In any case, the 130mm saddle that had come with my bike was clearly too narrow, and would have been appropriate for sit-bones widths of less than 100mm.

    I ended up getting a Selle Italia Prolink, which is 144mm wide, and so far seems to fit well. Certainly the numbness I was getting with the original 130mm saddle has gone away, although I am still doing a little bit of minor tweaking on saddle fore/aft position, as well as a slight tilt angle.

  5. #5
    Senior Member digibud's Avatar
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    I'd recommend a http://www.selleanatomica.com/ . You'd want to clydesdale model.

  6. #6
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    i am struggling with the same... it seems like all of the pics i see online people (pro bikers) are riding on their taint... I am hoping to figure out the same issues you are... good stuff in this thread! that's for certain

  7. #7
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    Quote Originally Posted by adam_mac84 View Post
    i am struggling with the same... it seems like all of the pics i see online people (pro bikers) are riding on their taint... I am hoping to figure out the same issues you are... good stuff in this thread! that's for certain
    ah the taint - didnt know if people would understand that

  8. #8
    Neil_B
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    Quote Originally Posted by adam_mac84 View Post
    i am struggling with the same... it seems like all of the pics i see online people (pro bikers) are riding on their taint... I am hoping to figure out the same issues you are... good stuff in this thread! that's for certain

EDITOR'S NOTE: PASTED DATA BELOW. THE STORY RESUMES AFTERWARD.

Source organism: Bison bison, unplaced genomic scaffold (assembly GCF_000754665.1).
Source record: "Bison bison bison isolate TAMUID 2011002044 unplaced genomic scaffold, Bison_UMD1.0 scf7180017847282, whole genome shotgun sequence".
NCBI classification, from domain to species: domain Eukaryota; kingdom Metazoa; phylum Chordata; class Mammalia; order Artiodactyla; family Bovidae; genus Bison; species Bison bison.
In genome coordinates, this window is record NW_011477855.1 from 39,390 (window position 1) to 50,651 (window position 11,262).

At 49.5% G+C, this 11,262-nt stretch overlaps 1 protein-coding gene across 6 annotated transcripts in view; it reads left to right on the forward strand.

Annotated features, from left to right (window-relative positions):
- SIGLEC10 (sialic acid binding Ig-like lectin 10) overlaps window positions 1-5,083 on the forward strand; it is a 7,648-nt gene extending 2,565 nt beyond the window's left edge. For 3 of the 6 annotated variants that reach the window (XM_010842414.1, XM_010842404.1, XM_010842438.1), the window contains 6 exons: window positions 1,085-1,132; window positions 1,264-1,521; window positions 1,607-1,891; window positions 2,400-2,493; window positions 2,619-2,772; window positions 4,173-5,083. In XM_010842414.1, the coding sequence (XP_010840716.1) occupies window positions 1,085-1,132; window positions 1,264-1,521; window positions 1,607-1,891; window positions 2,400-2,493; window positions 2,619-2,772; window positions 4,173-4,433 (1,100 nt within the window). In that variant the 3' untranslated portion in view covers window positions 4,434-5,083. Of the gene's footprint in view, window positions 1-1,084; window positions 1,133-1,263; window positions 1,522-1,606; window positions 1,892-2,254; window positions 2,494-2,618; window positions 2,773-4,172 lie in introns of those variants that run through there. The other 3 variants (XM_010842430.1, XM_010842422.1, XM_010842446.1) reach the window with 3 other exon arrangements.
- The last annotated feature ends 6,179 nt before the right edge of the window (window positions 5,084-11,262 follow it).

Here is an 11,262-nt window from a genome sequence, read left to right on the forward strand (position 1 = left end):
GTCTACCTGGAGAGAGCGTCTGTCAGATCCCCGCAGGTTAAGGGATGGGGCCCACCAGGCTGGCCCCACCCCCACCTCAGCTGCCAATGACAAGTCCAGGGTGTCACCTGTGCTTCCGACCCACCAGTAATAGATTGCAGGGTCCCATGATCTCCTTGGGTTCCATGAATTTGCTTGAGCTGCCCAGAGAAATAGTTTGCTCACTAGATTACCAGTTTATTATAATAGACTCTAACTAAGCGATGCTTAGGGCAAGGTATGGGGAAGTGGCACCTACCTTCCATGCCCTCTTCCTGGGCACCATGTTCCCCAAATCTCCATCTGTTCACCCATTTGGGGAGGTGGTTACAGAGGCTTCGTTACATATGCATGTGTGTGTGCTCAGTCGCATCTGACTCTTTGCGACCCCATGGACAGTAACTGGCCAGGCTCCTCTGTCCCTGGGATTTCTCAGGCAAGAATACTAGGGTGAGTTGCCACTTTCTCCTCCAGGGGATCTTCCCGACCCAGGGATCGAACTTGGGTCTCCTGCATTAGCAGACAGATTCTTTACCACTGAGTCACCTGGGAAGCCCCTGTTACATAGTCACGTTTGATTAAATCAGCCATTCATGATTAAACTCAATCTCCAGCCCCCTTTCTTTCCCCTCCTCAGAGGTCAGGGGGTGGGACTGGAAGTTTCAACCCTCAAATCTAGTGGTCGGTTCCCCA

It could be that their body weight is partially distributed to their legs and arms. You are supposed to perch on a racing saddle, not put your entire weight on it.

  9. #9
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    Well yeah, your ass is going to hurt if it is enveloping your saddle, rather than you sitting atop it. It ain't meant to be like that

    Like others have said, find a Specialized/Fizik/Bontrager dealer in your area, they all have sitbone measurement systems, and at least get an idea of how wide your saddle needs to be.

  10. #10
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    Quote Originally Posted by The Historian View Post
    You are supposed to perch on a racing saddle, not put your entire weight on it.
    Oh man please don't tell me this..... i don't see how I could do that for hours on end. maybe in time